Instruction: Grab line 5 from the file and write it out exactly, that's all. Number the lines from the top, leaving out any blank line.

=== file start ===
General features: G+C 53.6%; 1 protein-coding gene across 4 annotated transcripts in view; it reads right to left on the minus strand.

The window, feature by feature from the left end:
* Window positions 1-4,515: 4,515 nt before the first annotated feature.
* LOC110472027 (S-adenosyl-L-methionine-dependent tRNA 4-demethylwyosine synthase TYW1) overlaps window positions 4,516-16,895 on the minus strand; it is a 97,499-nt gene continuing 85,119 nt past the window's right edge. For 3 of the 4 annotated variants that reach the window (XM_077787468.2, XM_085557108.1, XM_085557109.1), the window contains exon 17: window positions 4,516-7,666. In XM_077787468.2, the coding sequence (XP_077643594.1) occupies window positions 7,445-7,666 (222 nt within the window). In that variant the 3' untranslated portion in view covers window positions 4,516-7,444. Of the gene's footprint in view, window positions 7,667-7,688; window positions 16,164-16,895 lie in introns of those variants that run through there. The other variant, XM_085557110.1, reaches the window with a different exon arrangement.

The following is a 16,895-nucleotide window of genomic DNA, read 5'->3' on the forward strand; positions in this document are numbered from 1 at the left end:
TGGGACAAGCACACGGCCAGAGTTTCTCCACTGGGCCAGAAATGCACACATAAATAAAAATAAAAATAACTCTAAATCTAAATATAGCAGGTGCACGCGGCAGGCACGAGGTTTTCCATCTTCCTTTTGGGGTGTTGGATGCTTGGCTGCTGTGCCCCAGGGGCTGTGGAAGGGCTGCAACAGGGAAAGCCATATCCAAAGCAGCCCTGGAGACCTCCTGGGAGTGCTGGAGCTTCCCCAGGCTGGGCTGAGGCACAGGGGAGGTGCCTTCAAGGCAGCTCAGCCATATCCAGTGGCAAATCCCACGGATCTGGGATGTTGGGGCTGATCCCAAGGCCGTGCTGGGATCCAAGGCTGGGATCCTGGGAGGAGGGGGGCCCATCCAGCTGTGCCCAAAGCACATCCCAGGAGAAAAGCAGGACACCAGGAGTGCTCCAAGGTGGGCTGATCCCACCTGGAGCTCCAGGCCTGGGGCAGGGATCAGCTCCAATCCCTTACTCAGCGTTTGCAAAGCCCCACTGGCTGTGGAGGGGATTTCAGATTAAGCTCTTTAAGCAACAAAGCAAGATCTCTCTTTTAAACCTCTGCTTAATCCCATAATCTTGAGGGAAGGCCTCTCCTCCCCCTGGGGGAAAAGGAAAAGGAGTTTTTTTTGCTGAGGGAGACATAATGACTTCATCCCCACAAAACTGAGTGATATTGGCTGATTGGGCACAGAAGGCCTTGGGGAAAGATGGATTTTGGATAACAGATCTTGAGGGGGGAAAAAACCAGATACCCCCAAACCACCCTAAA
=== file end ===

The following is a 16,895-nucleotide window of genomic DNA, read 5'->3' on the forward strand; positions in this document are numbered from 1 at the left end: